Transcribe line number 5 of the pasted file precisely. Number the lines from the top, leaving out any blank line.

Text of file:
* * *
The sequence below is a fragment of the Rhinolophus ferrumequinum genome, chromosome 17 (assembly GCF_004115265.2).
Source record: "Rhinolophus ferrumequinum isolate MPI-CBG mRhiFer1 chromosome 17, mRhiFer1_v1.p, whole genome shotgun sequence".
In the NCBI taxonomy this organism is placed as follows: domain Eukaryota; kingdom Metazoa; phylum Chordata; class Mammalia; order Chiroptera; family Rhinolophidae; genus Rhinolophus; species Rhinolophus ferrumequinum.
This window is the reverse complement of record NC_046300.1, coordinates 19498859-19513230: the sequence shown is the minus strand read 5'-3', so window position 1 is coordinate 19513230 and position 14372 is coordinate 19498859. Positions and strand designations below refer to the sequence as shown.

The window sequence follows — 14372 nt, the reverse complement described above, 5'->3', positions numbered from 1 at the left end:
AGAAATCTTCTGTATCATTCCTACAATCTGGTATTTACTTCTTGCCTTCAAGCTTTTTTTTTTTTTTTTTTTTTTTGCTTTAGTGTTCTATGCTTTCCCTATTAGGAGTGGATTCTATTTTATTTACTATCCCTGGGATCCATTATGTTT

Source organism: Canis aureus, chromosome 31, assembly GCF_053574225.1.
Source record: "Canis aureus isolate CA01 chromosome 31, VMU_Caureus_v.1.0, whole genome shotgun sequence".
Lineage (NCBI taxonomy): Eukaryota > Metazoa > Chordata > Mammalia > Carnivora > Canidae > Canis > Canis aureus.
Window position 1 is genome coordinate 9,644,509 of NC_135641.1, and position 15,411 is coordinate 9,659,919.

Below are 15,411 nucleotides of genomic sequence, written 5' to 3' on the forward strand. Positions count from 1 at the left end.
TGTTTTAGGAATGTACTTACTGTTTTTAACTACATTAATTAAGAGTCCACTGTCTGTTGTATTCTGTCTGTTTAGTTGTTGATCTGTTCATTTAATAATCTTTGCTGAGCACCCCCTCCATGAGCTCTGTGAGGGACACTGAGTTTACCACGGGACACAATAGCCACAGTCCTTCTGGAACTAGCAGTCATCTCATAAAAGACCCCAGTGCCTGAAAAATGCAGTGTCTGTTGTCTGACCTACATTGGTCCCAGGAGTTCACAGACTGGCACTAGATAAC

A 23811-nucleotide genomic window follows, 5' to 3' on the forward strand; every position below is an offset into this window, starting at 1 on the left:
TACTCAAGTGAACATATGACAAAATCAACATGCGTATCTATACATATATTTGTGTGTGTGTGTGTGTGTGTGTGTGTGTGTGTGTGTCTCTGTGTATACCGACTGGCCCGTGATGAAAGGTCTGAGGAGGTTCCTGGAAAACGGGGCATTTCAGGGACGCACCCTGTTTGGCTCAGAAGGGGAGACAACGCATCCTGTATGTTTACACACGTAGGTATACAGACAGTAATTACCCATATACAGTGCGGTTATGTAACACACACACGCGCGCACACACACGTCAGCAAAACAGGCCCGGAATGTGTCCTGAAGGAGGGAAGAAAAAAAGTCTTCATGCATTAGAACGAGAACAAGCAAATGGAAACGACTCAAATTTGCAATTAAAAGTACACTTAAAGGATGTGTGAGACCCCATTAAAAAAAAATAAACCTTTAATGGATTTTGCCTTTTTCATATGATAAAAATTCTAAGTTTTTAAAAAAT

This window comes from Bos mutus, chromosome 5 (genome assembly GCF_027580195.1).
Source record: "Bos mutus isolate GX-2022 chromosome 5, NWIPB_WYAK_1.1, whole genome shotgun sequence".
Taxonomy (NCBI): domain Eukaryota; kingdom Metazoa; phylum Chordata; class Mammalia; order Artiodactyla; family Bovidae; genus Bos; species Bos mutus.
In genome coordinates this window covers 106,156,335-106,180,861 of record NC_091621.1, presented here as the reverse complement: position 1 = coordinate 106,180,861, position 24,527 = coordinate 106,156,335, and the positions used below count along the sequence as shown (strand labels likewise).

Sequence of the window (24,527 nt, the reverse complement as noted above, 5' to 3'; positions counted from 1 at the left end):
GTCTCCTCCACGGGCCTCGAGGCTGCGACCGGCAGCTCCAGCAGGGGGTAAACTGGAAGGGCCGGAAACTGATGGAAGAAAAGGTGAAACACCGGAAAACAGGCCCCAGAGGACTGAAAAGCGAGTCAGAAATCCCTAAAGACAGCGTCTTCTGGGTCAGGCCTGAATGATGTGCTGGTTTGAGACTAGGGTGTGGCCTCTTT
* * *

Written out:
The window sequence follows — 14372 nt, the reverse complement described above, 5'->3', positions numbered from 1 at the left end: